London eyes Olympic legacy with 200 days to go
The London Olympics countdown entered its final 200 days on Monday with government and organisers talking up the legacy Britain can look forward to long after the last medal has been won and the show is over.
On the day three more Games venues had their future ownership announced, Prime Minister David Cameron held his first Cabinet meeting of the New Year at the Olympic Park in Stratford, east London, instead of at Downing Street.
“Today, as we mark 200 days to go, and six out of the eight Olympic venues having already secured their future, we are well on track to delivering a lasting legacy for the whole of Britain,” Cameron said.
The government will hold a series of business summits during the Games which it hopes will generate an additional £1-billion ($1.54-billion) of revenue for British companies.
“We are working hard to make sure the whole country can seize this once-in-a-generation opportunity,” Cameron said.
Sporting legacy and the economic regeneration of a run-down area of east London, without the facilities becoming a drain on public finances after the Games, were central to London’s successful bid in 2005 but critics have questioned how much money the government can recoup.
Construction giant Balfour Beatty PLC will take over the running of the Olympic Park, which includes the 115m high AccelorMittal Orbit feature, in a 10-year £50-million deal.
The wave-shaped Aquatics Centre and multi-use Handball Arena, where the Cabinet met, will be operated by locally based Greenwich Leisure Limited.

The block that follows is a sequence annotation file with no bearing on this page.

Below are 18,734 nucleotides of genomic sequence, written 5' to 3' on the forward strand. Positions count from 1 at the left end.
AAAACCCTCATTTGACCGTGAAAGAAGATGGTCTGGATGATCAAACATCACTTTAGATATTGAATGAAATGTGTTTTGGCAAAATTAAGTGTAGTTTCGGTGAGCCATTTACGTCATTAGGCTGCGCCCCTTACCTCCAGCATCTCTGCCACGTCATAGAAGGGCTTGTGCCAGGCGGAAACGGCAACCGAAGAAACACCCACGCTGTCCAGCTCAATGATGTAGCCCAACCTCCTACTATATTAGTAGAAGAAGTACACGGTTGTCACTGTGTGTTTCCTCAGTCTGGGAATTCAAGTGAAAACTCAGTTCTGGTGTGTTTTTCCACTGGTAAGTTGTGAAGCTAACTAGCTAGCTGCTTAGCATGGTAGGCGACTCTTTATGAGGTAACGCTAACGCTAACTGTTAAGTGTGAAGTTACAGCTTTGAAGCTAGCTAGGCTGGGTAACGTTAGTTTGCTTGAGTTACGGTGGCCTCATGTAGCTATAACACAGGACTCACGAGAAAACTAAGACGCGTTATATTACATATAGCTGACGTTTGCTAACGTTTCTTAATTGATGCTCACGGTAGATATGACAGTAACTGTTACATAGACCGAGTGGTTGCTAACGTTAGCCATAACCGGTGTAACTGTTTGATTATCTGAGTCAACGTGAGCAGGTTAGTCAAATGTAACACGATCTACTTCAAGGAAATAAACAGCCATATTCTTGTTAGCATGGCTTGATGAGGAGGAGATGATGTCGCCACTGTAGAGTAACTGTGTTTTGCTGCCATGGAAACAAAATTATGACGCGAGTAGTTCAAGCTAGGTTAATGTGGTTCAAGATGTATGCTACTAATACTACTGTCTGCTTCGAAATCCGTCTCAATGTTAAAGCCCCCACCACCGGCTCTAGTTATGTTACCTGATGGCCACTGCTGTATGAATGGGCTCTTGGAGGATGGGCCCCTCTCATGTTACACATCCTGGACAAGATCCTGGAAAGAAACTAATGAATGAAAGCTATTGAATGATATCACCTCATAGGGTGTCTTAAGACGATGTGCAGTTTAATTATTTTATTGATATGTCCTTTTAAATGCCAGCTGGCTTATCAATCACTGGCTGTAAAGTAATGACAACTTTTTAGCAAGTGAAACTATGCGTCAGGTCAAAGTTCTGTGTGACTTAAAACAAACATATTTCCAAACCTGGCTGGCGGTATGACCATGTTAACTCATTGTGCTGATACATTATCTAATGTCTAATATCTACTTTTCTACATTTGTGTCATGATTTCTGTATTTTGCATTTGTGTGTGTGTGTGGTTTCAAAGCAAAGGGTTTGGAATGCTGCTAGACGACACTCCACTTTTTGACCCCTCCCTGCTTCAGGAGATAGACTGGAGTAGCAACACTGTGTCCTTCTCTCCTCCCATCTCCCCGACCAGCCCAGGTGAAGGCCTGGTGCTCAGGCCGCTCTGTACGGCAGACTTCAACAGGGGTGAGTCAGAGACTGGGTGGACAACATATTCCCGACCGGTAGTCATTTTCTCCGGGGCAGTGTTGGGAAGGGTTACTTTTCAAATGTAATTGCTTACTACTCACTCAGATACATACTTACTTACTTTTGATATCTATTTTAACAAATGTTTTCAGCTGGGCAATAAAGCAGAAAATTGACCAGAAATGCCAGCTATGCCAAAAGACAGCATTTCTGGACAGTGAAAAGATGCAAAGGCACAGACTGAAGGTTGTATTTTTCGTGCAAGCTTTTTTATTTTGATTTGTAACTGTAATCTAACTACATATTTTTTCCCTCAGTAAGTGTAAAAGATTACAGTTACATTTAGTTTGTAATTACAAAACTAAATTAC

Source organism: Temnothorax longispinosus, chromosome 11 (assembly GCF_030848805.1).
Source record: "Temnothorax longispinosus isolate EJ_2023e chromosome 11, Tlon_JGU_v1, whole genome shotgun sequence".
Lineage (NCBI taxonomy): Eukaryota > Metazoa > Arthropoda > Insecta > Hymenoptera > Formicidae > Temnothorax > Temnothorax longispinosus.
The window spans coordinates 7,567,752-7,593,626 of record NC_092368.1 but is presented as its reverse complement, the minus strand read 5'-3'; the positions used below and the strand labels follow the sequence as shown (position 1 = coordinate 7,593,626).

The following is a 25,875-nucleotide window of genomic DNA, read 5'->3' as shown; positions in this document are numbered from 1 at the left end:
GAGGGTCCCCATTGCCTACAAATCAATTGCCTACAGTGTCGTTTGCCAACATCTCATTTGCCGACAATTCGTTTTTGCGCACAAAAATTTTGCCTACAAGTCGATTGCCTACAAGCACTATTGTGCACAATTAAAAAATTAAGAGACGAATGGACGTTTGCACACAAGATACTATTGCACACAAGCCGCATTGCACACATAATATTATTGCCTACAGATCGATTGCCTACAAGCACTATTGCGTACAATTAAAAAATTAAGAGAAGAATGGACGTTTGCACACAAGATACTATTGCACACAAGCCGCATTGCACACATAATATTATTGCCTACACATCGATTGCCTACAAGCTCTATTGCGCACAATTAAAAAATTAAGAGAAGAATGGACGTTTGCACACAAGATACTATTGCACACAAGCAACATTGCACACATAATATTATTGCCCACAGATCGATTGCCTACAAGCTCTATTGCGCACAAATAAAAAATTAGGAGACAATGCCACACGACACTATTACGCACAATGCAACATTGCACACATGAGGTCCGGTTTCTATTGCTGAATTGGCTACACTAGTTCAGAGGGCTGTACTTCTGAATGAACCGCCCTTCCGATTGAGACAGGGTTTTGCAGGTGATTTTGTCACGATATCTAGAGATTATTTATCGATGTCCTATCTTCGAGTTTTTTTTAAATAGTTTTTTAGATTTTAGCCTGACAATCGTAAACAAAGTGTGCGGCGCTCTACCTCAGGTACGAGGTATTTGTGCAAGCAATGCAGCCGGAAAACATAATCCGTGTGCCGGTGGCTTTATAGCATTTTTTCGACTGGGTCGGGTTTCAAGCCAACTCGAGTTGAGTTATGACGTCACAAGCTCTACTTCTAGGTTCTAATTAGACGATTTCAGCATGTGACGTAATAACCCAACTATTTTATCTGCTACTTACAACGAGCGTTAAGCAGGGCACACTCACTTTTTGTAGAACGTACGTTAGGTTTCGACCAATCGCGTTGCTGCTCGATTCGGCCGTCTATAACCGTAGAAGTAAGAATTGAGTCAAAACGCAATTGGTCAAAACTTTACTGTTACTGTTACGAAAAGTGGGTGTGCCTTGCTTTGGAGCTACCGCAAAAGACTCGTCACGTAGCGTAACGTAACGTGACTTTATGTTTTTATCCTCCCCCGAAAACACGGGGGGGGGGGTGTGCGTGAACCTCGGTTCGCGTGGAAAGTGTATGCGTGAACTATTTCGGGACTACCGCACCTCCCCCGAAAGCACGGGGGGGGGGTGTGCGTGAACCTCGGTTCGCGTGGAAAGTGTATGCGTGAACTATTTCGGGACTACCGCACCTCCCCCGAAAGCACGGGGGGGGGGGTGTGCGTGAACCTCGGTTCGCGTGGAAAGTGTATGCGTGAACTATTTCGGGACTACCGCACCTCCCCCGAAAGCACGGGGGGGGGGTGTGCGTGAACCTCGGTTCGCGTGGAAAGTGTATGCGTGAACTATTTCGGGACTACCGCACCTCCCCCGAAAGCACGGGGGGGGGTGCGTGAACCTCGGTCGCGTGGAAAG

The new contracts will create at least 254 jobs on the Park, which will host many of the showcase events including athletics, track cycling and swimming when the games open on July 27.
The government expects the Orbit, a landmark helter-skelter of a structure designed by artist Anish Kapoor and taller than New York’s Statue of Liberty, to attract up to a million visitors a year.
They hope the Aquatics Centre could cater for 800 000 users a year as a local community facility accessible to all as well as remaining a venue for world class events.
The multi-use Arena will become the capital’s third largest, hosting up to half a million visitors a year to concerts, exhibitions and sports events.
The remaining two venues yet to have confirmed legacy operators are the main stadium, which has cost £486-million to build, and the international broadcast and press centre.
“To find operators to take over these world class facilities so far ahead of the Games and to secure their commitment to spread jobs and opportunities throughout the local communities is the icing on the 2012 cake,” said London mayor Boris Johnson.
“We can now start the run-in to a fantastic year of celebration with huge pride and optimism that London will stage a great Games, delivering lasting sustainable benefits long after the athletes have departed.”
The Games have a budget of £9.3-billion, with venue security accounting for about £553-million and a further £475-million allocated to policing and security measures outside stadiums.
Monday’s Cabinet meeting followed media reports at the weekend that police carrying out security tests at the Olympic Park had managed to smuggle in a fake bomb on at least one occasion.
Sebastian Coe, chairperson of organisers LOCOG, said there was still much to do.
“We are all very excited but I think we all feel a massive weight of responsibility to get the project across the line and to deliver something that’s not just going to make 60 million people in the UK proud but really excite the four billion people who are going to be watching us over the duration of the Games,” he told Sky Sports TV.—Reuters.